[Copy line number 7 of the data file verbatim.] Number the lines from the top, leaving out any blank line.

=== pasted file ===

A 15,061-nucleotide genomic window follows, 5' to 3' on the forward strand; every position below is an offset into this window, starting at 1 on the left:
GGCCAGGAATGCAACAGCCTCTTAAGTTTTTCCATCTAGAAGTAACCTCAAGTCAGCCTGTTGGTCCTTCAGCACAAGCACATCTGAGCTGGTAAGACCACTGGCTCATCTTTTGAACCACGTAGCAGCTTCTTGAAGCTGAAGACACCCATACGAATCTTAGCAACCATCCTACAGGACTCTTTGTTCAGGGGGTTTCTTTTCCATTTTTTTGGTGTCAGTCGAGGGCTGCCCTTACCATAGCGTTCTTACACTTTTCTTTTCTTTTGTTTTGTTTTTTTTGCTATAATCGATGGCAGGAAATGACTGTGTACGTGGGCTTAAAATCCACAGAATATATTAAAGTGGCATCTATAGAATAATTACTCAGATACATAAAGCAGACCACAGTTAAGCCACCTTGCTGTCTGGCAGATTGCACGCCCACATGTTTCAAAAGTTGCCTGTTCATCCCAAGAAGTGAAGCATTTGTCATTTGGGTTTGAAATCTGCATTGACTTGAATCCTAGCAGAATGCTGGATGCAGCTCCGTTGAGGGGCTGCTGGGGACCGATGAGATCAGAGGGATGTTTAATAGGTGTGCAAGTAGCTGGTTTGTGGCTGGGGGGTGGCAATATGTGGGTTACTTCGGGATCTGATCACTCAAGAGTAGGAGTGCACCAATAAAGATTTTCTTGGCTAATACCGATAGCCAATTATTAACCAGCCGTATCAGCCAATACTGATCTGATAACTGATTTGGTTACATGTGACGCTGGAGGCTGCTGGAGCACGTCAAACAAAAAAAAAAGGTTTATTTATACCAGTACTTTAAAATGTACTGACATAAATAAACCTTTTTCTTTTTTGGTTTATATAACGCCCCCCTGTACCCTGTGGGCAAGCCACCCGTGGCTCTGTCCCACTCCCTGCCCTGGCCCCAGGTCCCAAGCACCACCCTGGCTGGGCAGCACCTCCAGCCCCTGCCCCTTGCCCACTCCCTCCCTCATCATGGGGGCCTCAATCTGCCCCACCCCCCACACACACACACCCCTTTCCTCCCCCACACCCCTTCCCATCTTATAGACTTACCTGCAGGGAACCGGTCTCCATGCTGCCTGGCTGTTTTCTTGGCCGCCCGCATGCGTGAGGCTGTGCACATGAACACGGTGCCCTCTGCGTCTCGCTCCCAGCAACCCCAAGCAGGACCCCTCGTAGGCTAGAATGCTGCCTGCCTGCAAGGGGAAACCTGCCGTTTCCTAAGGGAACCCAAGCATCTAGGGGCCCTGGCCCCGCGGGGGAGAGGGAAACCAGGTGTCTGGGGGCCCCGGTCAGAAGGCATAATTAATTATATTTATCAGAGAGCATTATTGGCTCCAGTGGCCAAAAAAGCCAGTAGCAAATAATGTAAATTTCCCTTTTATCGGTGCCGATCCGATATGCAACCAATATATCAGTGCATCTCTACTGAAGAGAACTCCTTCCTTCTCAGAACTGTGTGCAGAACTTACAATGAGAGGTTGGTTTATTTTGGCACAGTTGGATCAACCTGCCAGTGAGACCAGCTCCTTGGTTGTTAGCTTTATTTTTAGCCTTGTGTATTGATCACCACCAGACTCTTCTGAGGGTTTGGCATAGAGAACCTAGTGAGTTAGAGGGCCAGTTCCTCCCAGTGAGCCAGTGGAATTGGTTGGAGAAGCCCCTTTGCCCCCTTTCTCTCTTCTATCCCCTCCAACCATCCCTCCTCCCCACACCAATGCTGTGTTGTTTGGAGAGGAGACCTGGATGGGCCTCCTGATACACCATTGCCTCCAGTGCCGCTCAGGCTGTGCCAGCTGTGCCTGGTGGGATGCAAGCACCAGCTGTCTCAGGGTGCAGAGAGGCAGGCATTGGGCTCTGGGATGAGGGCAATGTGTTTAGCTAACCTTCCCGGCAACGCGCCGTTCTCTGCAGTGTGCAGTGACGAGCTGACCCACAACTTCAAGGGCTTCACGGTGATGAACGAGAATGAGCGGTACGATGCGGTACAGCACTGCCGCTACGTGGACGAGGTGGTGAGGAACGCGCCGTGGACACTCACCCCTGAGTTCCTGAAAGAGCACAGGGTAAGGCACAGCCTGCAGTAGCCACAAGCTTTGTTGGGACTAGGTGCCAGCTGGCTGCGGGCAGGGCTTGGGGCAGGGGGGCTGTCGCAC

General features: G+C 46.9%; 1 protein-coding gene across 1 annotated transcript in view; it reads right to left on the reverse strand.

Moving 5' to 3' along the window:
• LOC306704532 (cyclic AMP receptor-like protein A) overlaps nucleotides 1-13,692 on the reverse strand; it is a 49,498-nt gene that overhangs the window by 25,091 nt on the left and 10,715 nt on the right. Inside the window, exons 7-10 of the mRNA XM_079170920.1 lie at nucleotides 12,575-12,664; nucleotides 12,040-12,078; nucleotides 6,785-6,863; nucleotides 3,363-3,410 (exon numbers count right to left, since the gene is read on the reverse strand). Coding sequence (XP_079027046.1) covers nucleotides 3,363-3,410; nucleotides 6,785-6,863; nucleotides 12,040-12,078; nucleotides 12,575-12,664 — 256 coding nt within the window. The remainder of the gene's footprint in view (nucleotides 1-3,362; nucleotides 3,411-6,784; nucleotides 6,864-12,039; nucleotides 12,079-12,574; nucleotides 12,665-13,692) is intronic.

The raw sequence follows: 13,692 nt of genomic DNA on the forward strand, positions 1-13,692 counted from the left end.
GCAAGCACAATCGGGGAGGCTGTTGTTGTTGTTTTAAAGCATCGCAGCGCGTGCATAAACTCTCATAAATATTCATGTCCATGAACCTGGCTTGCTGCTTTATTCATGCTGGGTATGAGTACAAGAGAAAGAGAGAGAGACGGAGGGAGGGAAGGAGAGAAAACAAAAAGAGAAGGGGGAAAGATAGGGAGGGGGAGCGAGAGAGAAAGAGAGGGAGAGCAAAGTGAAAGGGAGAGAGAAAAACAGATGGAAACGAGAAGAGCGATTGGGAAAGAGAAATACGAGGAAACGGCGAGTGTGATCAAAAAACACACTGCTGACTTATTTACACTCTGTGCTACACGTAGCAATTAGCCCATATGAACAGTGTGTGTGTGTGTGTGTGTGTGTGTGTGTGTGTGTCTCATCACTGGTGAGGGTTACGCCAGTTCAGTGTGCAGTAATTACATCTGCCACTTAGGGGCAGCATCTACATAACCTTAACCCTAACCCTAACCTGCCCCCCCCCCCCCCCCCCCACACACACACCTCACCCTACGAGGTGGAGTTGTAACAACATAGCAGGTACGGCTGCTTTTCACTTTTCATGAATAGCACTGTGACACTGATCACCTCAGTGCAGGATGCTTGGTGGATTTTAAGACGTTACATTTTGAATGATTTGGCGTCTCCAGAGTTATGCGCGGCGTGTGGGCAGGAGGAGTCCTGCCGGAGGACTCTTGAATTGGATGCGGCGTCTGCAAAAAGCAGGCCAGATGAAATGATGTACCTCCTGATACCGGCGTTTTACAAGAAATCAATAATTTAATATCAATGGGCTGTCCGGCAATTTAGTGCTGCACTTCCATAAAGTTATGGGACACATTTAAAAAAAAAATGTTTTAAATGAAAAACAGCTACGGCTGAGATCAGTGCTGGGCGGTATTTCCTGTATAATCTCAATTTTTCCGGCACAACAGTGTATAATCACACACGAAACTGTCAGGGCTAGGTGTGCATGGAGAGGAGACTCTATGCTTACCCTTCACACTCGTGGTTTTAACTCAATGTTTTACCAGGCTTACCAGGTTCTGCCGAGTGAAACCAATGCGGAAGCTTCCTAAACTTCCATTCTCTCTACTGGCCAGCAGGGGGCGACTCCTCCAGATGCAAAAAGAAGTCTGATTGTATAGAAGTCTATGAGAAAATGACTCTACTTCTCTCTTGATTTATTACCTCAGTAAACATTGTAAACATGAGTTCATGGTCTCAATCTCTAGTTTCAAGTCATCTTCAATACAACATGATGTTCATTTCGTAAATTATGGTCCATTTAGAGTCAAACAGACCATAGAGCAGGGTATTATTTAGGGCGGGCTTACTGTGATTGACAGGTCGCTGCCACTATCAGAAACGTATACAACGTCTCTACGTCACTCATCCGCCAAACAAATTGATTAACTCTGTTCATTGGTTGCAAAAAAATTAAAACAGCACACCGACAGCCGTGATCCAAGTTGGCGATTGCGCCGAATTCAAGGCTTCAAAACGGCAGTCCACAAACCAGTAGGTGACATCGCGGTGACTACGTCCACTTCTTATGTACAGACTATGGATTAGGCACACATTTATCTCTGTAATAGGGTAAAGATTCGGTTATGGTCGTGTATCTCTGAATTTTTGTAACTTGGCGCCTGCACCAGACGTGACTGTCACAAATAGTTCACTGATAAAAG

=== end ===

GCAAGCACAATCGGGGAGGCTGTTGTTGTTGTTTTAAAGCATCGCAGCGCGTGCATAAACTCTCATAAATATTCATGTCCATGAACCTGGCTTGCTGCTTTATTCATGCTGGGTATGAGTACAAGAGAAAGAGAGAGAGACGGAGGGAGGGAAGGAGAGAAAACAAAAAGAGAAGGGGGAAAGATAGGGAGGGGGAGCGAGAGAGAAAGAGAGGGAGAGCAAAGTGAAAGGGAGAGAGAAAAACAGATGGAAACGAGAAGAGCGATTGGGAAAGAGAAATACGAGGAAACGGCGAGTGTGATCAAAAAACACACTGCTGACTTATTTACACTCTGTGCTACACGTAGCAATTAGCCCATATGAACAGTGTGTGTGTGTGTGTGTGTGTGTGTGTGTGTGTGTCTCATCACTGGTGAGGGTTACGCCAGTTCAGTGTGCAGTAATTACATCTGCCACTTAGGGGCAGCATCTACATAACCTTAACCCTAACCCTAACCTGCCCCCCCCCCCCCCCCCCCACACACACACCTCACCCTACGAGGTGGAGTTGTAACAACATAGCAGGTACGGCTGCTTTTCACTTTTCATGAATAGCACTGTGACACTGATCACCTCAGTGCAGGATGCTTGGTGGATTTTAAGACGTTACATTTTGAATGATTTGGCGTCTCCAGAGTTATGCGCGGCGTGTGGGCAGGAGGAGTCCTGCCGGAGGACTCTTGAATTGGATGCGGCGTCTGCAAAAAGCAGGCCAGATGAAATGATGTACCTCCTGATACCGGCGTTTTACAAGAAATCAATAATTTAATATCAATGGGCTGTCCGGCAATTTAGTGCTGCACTTCCATAAAGTTATGGGACACATTTAAAAAAAAAATGTTTTAAATGAAAAACAGCTACGGCTGAGATCAGTGCTGGGCGGTATTTCCTGTATAATCTCAATTTTTCCGGCACAACAGTGTATAATCACACACGAAACTGTCAGGGCTAGGTGTGCATGGAGAGGAGACTCTATGCTTACCCTTCACACTCGTGGTTTTAACTCAATGTTTTACCAGGCTTACCAGGTTCTGCCGAGTGAAACCAATGCGGAAGCTTCCTAAACTTCCATTCTCTCTACTGGCCAGCAGGGGGCGACTCCTCCAGATGCAAAAAGAAGTCTGATTGTATAGAAGTCTATGAGAAAATGACTCTACTTCTCTCTTGATTTATTACCTCAGTAAACATTGTAAACATGAGTTCATGGTCTCAATCTCTAGTTTCAAGTCATCTTCAATACAACATGATGTTCATTTCGTAAATTATGGTCCATTTAGAGTCAAACAGACCATAGAGCAGGGTATTATTTAGGGCGGGCTTACTGTGATTGACAGGTCGCTGCCACTATCAGAAACGTATACAACGTCTCTACGTCACTCATCCGCCAAACAAATTGATTAACTCTGTTCATTGGTTGCAAAAAAATTAAAACAGCACACCGACAGCCGTGATCCAAGTTGGCGATTGCGCCGAATTCAAGGCTTCAAAACGGCAGTCCACAAACCAGTAGGTGACATCGCGGTGACTACGTCCACTTCTTATGTACAGACTATGGATTAGGCACACATTTATCTCTGTAATAGGGTAAAGATTCGGTTATGGTCGTGTATCTCTGAATTTTTGTAACTTGGCGCCTGCACCAGACGTGACTGTCACAAATAGTTCACTGATAAAAG